Formula 1 is far from a low impact sport but Silverstone Circuits managing director Stuart Pringle says meaningful steps to reduce the environmental footprint of the British Grand Prix is at the top of his agenda

Loved by ‘petrolheads’, the high-octane world of Formula 1 (F1) motor racing has for many years had a huge environmental impact, not least from the racing itself but also factors such as audience travel and the teams repeatedly moving equipment and personnel worldwide during the racing season.

In 2019 F1 announced a commitment to reach Net-Zero by 2030 as part a wider sustainability strategy that includes the development of new engines and a move to 100% sustainable  fuel by 2026. This year F1 moved  to E10 fuel; a mixture of 90% fossil  fuel and 10% ethanol.

Silverstone MD Stuart Pringle says the venue has already made significant steps towards F1’s 2030 goal: “We are looking to reduce our footprint as significantly and as quickly as we possibly can. It’s a change in mindset for the way that we run the business.”

Among the changes at this year’s Grand Prix was the installation of 1,500 recycling bins, the adding of water points, charging stations for electric vehicles and plant-based catering options. Perhaps most significantly, more than 1,300 solar panels have been fitted on the roof of the Wing building (pictured) in the F1 paddock.

“That’s only half the number we intend to put up there, we’ll get the rest in by September,” says Pringle. “We’re going to put in a further £1.5 million worth of solar panels, taking our total investment to more than £3m. By Christmas, we’ll be generating 13% of our annual energy requirement in-house.”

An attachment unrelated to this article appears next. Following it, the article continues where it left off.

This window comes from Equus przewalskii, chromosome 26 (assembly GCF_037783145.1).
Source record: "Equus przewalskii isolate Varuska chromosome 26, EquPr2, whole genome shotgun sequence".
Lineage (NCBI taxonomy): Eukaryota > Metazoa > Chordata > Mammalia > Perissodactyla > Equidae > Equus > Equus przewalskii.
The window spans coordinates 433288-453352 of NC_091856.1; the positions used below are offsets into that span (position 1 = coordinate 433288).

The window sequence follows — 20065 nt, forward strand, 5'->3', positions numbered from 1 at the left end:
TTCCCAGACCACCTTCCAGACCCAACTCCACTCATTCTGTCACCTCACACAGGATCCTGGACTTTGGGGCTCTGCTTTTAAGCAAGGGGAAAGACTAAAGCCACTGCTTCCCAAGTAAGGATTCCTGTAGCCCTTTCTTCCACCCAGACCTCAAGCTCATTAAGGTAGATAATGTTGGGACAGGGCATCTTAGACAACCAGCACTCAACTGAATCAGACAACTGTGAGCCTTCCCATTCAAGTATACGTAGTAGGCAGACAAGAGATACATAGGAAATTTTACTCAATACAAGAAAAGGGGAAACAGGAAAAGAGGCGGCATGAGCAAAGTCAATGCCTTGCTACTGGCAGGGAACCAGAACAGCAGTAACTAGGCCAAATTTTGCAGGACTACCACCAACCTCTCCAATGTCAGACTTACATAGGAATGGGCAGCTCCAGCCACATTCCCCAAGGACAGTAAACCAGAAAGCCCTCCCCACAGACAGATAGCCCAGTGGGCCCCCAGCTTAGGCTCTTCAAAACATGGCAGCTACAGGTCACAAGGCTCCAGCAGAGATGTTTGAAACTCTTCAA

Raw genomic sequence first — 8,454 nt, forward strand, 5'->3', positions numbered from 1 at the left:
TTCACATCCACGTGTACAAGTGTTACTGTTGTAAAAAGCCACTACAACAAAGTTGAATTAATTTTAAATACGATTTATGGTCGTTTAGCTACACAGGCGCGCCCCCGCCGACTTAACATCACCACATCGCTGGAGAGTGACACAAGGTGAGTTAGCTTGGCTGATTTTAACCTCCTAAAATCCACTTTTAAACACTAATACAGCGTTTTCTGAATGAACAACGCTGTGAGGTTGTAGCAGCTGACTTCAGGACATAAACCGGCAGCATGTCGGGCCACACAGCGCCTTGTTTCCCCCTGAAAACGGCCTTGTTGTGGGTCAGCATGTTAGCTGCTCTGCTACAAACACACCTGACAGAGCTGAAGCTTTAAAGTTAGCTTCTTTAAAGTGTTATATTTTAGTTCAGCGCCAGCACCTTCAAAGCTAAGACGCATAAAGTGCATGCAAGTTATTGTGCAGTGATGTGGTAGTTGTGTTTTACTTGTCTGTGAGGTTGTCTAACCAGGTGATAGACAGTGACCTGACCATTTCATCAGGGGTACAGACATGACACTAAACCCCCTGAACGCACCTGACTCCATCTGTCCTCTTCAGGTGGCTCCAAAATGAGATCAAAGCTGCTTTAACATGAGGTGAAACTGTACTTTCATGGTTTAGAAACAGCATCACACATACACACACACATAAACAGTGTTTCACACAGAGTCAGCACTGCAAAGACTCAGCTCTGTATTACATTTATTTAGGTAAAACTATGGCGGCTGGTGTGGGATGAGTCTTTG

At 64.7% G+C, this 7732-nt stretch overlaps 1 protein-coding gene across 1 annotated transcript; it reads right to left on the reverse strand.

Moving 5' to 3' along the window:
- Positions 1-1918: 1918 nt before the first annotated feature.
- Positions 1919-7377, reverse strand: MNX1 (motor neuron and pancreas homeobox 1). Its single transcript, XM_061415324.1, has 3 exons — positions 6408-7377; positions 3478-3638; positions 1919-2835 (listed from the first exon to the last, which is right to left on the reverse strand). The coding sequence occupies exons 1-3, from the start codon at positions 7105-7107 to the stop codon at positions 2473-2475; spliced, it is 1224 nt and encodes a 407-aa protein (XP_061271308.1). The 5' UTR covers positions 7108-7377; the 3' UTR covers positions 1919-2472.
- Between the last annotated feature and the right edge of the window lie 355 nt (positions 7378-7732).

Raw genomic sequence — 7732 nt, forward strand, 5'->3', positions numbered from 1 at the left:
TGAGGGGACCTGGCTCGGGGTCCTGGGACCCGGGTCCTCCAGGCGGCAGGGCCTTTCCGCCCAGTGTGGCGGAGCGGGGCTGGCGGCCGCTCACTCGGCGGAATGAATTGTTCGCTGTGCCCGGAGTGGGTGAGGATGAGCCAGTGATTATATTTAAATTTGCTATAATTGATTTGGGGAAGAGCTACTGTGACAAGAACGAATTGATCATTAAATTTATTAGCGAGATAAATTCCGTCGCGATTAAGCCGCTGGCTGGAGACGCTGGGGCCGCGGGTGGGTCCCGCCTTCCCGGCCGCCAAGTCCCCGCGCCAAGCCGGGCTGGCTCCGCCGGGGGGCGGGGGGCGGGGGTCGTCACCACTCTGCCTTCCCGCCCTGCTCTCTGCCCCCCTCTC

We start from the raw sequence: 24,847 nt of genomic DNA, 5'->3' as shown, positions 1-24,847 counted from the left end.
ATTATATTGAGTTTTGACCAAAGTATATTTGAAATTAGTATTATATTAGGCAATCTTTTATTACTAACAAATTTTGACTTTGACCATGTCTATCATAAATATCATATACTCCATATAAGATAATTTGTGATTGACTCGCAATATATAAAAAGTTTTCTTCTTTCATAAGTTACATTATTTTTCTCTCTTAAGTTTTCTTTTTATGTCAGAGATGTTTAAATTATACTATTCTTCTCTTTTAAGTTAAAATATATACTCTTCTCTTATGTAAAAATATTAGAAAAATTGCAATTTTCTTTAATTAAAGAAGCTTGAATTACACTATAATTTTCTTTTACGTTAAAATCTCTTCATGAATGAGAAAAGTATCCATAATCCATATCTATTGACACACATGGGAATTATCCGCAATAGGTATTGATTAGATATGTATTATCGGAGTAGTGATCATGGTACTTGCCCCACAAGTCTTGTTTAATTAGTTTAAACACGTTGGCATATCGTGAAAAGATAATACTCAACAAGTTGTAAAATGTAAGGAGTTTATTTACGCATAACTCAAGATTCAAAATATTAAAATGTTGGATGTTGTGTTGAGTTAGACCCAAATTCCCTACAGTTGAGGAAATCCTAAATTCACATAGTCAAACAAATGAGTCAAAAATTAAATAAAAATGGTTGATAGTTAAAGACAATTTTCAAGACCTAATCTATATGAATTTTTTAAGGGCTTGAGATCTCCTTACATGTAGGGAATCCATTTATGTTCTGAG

More than 140,000 people per day visited Silverstone over the British Grand Prix weekend in July. While many people travel to and from the circuit during the event, Pringle says 45,000 people camp for the entire event. The availability of public transport option is promoted, and from next year Silverstone will enable ticket buyers to offset their travel at the point of purchase. However, when it comes to the wider operation, Pringle is not a fan of offsetting.

“I’ve seen too many companies fall into traps where they say ‘we’re going to be Carbon Zero by x or y, and then they struggle to meet it or start bending the definition. I would rather we announce what we’ve done and allow people to judge us on our actions rather than make some grandiose statement that we may or may not deliver against in five-or-10-years’ time.

“We are just saying we’re going to do the best we can as quickly as we can, working with F1 to massively reduce the footprint. We’ll announce our various initiatives as we get through them. So, for example, for the second year in a row we ran all our temporary power generators on HVO biofuel, which led to a 90% reduction in CO2 emissions compared with diesel. We are working steadily and professionally through a long list of initiatives to improve the venue.”